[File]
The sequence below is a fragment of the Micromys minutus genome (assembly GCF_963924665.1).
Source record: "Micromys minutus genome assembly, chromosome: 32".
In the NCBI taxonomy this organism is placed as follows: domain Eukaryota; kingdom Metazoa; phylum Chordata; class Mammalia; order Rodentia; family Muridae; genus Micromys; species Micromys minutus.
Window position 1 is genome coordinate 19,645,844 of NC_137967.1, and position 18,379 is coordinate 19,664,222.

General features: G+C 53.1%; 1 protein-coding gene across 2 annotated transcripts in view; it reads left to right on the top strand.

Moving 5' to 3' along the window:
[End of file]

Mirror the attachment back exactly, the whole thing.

The sequence below is a fragment of the Micromys minutus genome (assembly GCF_963924665.1).
Source record: "Micromys minutus genome assembly, chromosome: 32".
In the NCBI taxonomy this organism is placed as follows: domain Eukaryota; kingdom Metazoa; phylum Chordata; class Mammalia; order Rodentia; family Muridae; genus Micromys; species Micromys minutus.
Window position 1 is genome coordinate 19,645,844 of NC_137967.1, and position 18,379 is coordinate 19,664,222.

General features: G+C 53.1%; 1 protein-coding gene across 2 annotated transcripts in view; it reads left to right on the top strand.

Moving 5' to 3' along the window: